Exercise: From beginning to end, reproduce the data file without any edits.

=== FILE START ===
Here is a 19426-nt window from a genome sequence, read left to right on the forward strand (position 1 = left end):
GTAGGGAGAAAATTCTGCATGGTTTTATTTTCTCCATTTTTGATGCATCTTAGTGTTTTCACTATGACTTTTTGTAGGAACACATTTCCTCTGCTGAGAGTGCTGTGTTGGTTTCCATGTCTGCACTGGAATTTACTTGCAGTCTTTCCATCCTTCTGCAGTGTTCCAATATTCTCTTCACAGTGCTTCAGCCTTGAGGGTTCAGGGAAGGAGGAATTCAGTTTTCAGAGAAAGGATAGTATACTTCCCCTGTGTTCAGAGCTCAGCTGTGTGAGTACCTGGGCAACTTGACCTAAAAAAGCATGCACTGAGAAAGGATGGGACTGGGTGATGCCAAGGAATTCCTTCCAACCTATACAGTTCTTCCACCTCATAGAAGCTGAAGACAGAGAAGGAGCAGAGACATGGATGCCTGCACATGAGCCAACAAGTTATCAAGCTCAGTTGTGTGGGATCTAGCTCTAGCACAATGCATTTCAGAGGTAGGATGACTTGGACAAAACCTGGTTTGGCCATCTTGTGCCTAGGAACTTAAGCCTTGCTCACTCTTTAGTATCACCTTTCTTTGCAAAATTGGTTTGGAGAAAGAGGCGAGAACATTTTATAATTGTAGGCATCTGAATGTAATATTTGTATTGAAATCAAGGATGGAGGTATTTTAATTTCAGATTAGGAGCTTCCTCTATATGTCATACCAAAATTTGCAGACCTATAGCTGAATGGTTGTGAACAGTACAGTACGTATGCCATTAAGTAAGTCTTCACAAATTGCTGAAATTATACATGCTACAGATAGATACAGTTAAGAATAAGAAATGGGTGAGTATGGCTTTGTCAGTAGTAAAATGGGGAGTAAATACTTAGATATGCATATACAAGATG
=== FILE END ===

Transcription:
Here is a 19426-nt window from a genome sequence, read left to right on the forward strand (position 1 = left end):
GTAGGGAGAAAATTCTGCATGGTTTTATTTTCTCCATTTTTGATGCATCTTAGTGTTTTCACTATGACTTTTTGTAGGAACACATTTCCTCTGCTGAGAGTGCTGTGTTGGTTTCCATGTCTGCACTGGAATTTACTTGCAGTCTTTCCATCCTTCTGCAGTGTTCCAATATTCTCTTCACAGTGCTTCAGCCTTGAGGGTTCAGGGAAGGAGGAATTCAGTTTTCAGAGAAAGGATAGTATACTTCCCCTGTGTTCAGAGCTCAGCTGTGTGAGTACCTGGGCAACTTGACCTAAAAAAGCATGCACTGAGAAAGGATGGGACTGGGTGATGCCAAGGAATTCCTTCCAACCTATACAGTTCTTCCACCTCATAGAAGCTGAAGACAGAGAAGGAGCAGAGACATGGATGCCTGCACATGAGCCAACAAGTTATCAAGCTCAGTTGTGTGGGATCTAGCTCTAGCACAATGCATTTCAGAGGTAGGATGACTTGGACAAAACCTGGTTTGGCCATCTTGTGCCTAGGAACTTAAGCCTTGCTCACTCTTTAGTATCACCTTTCTTTGCAAAATTGGTTTGGAGAAAGAGGCGAGAACATTTTATAATTGTAGGCATCTGAATGTAATATTTGTATTGAAATCAAGGATGGAGGTATTTTAATTTCAGATTAGGAGCTTCCTCTATATGTCATACCAAAATTTGCAGACCTATAGCTGAATGGTTGTGAACAGTACAGTACGTATGCCATTAAGTAAGTCTTCACAAATTGCTGAAATTATACATGCTACAGATAGATACAGTTAAGAATAAGAAATGGGTGAGTATGGCTTTGTCAGTAGTAAAATGGGGAGTAAATACTTAGATATGCATATACAAGATG